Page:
Latitude is the geographical, North to South coordinate of any, and all places on Earth. It is commonly defined as an angle between zero and ninety degrees, with zero being located at the Equator and ninety degrees being assigned the value that measures the location or a place North or South, from the Equator. The higher the value of the measurement (the bigger the number is), the further North or South, in relation to the Equator that place is, with the furthest points, the North and South Poles being assigned the highest value (ninety degrees) in either direction.
Longitude is the geographical counter-measurement of latitude and measures the distance that a location is either East or West. Measured in degrees and minutes (the latter being a subdivision of the former to give a more precise location or measurement), longitude is measured from what is known as the Prime Meridian line (Green Observatory, in London) and assigned a value of up to ninety degrees in either direction. Assigned either a positive or negative value, with positive values designating that the location of the place is in the East and negative meaning that it is in the West. The higher a location's numerical value is, the further East or West it is.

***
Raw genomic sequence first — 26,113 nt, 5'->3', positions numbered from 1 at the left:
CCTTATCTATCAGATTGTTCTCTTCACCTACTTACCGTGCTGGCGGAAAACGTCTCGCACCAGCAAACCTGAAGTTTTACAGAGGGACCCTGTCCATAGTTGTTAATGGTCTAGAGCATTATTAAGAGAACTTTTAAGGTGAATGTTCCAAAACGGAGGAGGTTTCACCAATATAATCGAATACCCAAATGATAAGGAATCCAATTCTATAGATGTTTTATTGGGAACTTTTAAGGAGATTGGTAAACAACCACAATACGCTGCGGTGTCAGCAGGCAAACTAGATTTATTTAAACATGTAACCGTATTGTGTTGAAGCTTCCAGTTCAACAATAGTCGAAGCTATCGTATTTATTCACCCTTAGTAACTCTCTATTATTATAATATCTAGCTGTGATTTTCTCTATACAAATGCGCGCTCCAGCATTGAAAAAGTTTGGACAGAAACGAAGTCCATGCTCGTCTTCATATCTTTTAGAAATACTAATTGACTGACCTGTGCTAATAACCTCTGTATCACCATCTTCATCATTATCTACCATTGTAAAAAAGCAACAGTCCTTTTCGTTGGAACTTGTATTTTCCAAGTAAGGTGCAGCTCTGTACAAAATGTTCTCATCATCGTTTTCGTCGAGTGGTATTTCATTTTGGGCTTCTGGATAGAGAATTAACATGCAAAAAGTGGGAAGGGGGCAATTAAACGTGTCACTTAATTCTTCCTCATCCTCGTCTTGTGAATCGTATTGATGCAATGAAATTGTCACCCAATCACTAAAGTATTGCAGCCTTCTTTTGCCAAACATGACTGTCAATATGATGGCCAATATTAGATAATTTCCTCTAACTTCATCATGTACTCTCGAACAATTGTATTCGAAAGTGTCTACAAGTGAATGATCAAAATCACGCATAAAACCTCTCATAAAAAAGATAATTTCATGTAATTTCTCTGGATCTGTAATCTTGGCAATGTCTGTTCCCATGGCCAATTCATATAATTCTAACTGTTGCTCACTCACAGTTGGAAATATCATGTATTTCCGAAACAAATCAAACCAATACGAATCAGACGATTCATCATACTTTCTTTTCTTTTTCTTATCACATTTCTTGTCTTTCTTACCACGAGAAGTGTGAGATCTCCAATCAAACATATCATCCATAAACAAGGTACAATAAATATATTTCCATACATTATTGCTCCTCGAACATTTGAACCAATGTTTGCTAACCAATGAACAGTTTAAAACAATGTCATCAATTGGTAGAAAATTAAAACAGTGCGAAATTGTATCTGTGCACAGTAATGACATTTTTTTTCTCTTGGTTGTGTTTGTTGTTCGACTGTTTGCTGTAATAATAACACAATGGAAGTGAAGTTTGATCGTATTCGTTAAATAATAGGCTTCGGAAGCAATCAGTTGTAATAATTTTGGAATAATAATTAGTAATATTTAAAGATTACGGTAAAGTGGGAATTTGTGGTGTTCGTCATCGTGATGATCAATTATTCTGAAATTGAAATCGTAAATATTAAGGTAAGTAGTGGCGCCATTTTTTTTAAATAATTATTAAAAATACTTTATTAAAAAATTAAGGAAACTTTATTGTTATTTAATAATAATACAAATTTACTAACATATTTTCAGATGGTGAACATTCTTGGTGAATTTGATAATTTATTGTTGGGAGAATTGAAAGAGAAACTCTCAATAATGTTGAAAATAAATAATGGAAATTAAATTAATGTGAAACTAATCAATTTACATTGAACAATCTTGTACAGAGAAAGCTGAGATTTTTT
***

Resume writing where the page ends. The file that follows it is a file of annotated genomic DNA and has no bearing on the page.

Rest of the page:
Plotting longitude and latitude on a map is a relatively straightforward and easy procedure. To find the precise location of anywhere using the longitudinal value and the numerical latitudinal value, first, ascertain the correct longitudinal position by using the numerical markings on the top of a map (presented in degrees and minutes) to measure the distance of the longitude you have been given. Once you have counted along the line and found corresponding values (or the same number) in degrees and minutes, mark that point on your longitudinal axis.
Then do the same by tracking the latitudinal value by following the measurements on the side of the map from the top to the bottom. Once you have located the same numerical value (presented in degrees and minutes), mark that point on the line. Then, using a rule or similar straight-edged drawing implement, draw a perfectly straight line across the map from the latitudinal point you located. After that, draw a perfectly straight line down the map from the point at which you located your longitudinal axis.
The point at which both lines intersect is the latitudinal and longitudinal point of the place you are looking for, and the precise, and correct, way to plot latitude and longitude. However, given that we now live in an increasingly technological age, on any GPS locator, you will be given the option to enter both a latitudinal and longitudinal location, and the satellite navigation system will plot, and find directions to, that location for you. Sometimes though, it’s nice to be able to do things the old way and plot latitude and longitude the same way that cartographers have been doing for centuries.